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Transcription: [00:12:35]
{phonograph noise, Native American song}

{SPEAKER name="Speaker 1"}
You were saying, [[Velanna]] that this is a deer song, a deer hunting song

{SPEAKER name="Speaker 2"[[Velanna]]}
yea, that's the deer hunting song. They sing this just before they go hunting. They make up their mind to go hunting, so they gather together, talk about it, and they sing these songs.
And then all night they sing. And towards morning they get sage and other plants from the hills, then they rub themselves with it so the deer won't know the difference you see. And then after they get through they go on to find a deer. And they find it pretty close.

{SPEAKER name="Speaker 1"}
you were saying that the song helps the deer come.

{SPEAKER name="Speaker 2"[[Velanna]]}

oh yes, sure, when they sing the deer comes, the deer comes closer. When they go out they'll find it, just right there. And then they, the oldest person there, the hunter, he stabs the deer and when the blood rushes out. And if there's a young person, a young man, a young boy, another hunter supposedly well, they give him one swallow of blood and that is making him a good hunter.

{SPEAKER name="Speaker 3"}[cross talk between the 2 speakers]
{SPEAKER name="Speaker 2"[[Velanna]]}

now that song is telling the story of that, to bring in a young person to hunt.

{SPEAKER name="Speaker 2"[[Velanna]]}

yes, that's right

{SPEAKER name="Speaker 3"}
so these songs tell us about the way our society used to be, from gaps that we don't have in ethnographic materials, we can go back to things like this and have people like [[Velanna]] translate it and it tells us about our ways and about our beliefs and how we went about it,
because some songs are very descriptive while others are very repetitive because they belong to a specific ritual and there's not very many verses to them. But there are songs that are similar to this which are stories.

Something I'd like to reiterate, excuse me, as far as language is concerned when Louise was talking earlier, one of the things you get as kind of a byproduct and an offshoot from these recordings, you get a tremendous amount of information insofar as language is concerned many tribes across the nation are at a point where they are cultivating or trying to restore language.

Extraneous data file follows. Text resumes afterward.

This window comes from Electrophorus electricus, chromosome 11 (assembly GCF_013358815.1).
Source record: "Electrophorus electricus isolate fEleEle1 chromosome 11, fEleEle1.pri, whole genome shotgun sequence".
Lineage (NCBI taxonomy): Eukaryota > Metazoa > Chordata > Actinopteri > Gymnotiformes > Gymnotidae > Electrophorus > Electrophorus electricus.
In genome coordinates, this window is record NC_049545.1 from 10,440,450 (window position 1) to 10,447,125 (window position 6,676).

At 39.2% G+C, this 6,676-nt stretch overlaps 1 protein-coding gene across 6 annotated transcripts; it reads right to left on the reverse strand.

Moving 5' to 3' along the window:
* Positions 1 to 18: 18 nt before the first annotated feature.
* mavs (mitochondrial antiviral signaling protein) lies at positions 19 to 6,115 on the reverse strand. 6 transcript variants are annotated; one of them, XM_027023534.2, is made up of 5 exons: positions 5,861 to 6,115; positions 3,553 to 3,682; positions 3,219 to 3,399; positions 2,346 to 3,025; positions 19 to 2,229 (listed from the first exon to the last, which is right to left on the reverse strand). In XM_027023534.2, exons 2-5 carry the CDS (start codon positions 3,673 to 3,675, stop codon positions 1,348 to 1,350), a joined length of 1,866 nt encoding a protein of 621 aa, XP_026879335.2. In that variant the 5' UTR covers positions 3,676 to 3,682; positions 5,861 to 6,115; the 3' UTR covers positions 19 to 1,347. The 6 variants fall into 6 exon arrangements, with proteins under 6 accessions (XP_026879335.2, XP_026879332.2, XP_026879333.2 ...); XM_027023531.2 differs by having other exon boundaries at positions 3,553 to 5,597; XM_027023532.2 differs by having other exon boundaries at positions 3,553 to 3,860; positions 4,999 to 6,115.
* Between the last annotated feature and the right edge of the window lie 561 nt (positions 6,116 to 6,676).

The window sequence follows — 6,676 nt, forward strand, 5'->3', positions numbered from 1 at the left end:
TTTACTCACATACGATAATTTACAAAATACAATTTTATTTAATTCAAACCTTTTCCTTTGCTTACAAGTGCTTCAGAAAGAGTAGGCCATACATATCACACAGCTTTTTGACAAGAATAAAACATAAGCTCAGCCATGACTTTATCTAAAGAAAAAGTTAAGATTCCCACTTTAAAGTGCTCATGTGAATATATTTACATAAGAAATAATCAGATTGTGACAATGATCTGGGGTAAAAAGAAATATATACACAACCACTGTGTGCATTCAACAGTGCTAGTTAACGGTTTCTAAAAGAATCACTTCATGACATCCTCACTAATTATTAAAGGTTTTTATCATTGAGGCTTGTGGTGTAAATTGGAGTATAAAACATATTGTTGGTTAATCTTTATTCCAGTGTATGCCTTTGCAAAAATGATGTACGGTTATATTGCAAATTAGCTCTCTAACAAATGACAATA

Language is one thing which is the heart of any race of man because language has a way of bringing together the ideas and concepts and outlooks, and so when one cultivates the language one can grow and prosper from it.
Many tribes are recognizing this. And so with the recordings you get language, you get music, you get a lot of good stuff here that you can really put into projects which are long-lasting which you can cultivate which can have a tremendous amount of depth of impact on people, so this is one of the things that is causing the cylinder project to expand and to involve more and more ground, so it's just something that we think about in cultural conservation.

{SPEAKER name="Speaker 3"}
And also another issue that we think about in cultural conservation, is about people who have been displaced from their original settings and what happened to us with the Mission system especially these southern Californian Indians, the [[?]] fell under the mission of San Luis Rey we were brought under to work under that mission,
we were taken from our original homelands and we don't even know the names for our people because we were named according to the specific ecological niche that we had, whether we were from the foothills or the mountains or the coast, and when we were taken out of that setting in 2 or 3 generations we even lost the names for ourselves.
But what these songs help us do because as [[Velanna]] was telling me many songs have migration stories, they tell us who we were, where we came from, where we had our children, where we made a home, and this is all information that is relayed by word of mouth and-and it's captured in many forms especially stories and songs. So that gives us some more information that we lost because of displacement in the Mission setting.

[[Velanna]] you were also saying that the people who sang these songs, their families are now gone

{SPEAKER name="Speaker 2"[[Velanna]]}

Yes, they are all gone. All gone. Everybody's gone.

[[cross talk of speakers 2 and 4]]
what families is it?
Somebody and this was a while. They are all gone.

{Speaker 3}
Tell us about your brothers who were singers too.

{SPEAKER name="Speaker 2"[[Velanna]]}
Oh my brothers were great singers. Great singers. But they left one by one. One by one they left.

{speaker 3}
With the [[?]] people, there were certain roles in society that were strictly hereditary roles because underneath the headman there was a council of specialists, and each specialist knew a certain part of that ritual or a certain aspect of the environment. We were very in tune with things like that. We even had a class of specialists to instruct and to advise an advisory council and [[Velanna]] comes from a family whose, they were headmen, they were chiefs, and underneath that they were singers. So it was passed on in her family to all 6 of her brothers, they were all singers but when they left, when they passed on, there are no more singers left for the traditional ceremonies. They were the last, they were the [[collects.]]

{SPEAKER name="Speaker 1"}

and your family also made deer hoof rattles, is that correct

{Speaker 3}
She wants to know about our musical instruments, the deer hoof rattles and the...

{SPEAKER name="Speaker 2"[[Velanna]]}
ahem. Yeah, their instrument was deer hooves. They fixed it some way. They claimed it, and then took a rattle, it would make lots of noise when they sang, and then they rattled it. Deer hooves.

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